A number of its boats were built as folding models, probably to compete with the likes of German Klepper canoes. As the company’s publicity material proudly boasted: “the Granta Boats….have proved themselves in the icy turbulence of the bleak Arctic and the blistering heat of Central Africa; added to which, used by Commandos, not a day passed in 1944 but one or more Granta boats crossed the English Channel to attack the enemy – this, and Lampedusa and Tobruk, prove its seaworthiness beyond question”.

What was certainly beyond question was that the average owner would not be mounting commando raids or going anywhere near Tobruk; however a great many of these craft were sold to owners who wanted the fun of setting out in a kayak with the convenience of being able to tow it behind a bicycle or carry it in the car.

The boat was assembled using a framework of wooden poles which fitted together like 1950s tent poles. A waterproof fabric cover was stretched over the frame to keep the water out and the paddlers in.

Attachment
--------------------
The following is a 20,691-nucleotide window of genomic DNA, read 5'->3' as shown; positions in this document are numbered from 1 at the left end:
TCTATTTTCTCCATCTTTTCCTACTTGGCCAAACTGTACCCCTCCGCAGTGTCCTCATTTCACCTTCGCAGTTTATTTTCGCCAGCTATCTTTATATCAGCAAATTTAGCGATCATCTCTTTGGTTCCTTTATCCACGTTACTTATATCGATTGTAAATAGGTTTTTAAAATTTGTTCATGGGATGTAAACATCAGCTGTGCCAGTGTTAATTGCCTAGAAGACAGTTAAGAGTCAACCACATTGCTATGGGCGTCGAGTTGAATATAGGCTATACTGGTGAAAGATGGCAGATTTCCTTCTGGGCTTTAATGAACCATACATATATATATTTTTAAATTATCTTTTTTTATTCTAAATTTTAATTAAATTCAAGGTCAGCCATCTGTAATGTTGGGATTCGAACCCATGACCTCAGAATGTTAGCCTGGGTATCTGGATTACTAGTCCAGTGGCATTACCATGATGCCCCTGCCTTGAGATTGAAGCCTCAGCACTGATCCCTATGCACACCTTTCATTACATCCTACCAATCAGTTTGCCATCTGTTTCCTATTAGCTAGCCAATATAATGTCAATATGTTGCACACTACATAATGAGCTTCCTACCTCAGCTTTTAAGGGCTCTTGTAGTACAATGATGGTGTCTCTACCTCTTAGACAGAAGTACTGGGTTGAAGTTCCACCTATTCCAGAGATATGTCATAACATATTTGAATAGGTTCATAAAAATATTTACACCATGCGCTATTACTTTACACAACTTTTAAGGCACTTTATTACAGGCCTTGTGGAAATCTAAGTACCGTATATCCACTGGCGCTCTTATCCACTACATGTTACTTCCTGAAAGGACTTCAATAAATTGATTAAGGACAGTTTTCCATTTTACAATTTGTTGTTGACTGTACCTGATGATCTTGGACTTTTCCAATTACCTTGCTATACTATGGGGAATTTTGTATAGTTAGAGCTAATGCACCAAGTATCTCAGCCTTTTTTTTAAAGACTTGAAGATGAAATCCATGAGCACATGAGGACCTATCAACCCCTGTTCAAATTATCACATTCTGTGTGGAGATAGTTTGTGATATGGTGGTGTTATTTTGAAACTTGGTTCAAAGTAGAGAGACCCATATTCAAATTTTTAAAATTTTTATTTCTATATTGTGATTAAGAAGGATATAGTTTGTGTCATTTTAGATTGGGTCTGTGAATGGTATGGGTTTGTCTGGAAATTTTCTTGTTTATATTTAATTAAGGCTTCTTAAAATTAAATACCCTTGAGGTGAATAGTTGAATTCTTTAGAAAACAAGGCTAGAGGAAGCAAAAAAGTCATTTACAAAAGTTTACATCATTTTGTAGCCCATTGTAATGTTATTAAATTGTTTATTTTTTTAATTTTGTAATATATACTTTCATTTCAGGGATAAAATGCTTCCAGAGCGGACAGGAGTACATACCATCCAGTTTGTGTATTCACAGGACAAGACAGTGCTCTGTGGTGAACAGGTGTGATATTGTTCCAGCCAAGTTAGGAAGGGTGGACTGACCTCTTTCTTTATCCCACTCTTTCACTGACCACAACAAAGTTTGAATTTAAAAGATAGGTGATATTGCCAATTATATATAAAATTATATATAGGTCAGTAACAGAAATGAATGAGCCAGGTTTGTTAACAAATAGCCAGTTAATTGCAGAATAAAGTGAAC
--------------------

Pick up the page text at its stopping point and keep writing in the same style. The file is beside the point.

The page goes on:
Granta folding boats were packed in two bags, and were quite fiddly and time consuming to assemble. They had many parts, some of which were fragile and required handling with care. The covers were prone to rot if not dried thoroughly, which rather contradicted Granta’s claim that their products were maintenance free.

The company sold a range of accessories designed to ensure that the owner would want for nothing when it came to canoeing and camping. These ranged from a tent sold for £10.5s 0d (£10.25), a trolley for £2, which was hitched to the back of a bicycle, to a flagstick – without spring – which retailed for 3 shillings (15p pence)

Grantas were undoubtedly popular during their day, but they became obsolete as public tastes changed in favour of more modern materials and designs. All that remains of “an industry employing 100 per cent British labour, British material and British capital” is a very small number of boats, with two of the folding variety in the Museum Boat Collection.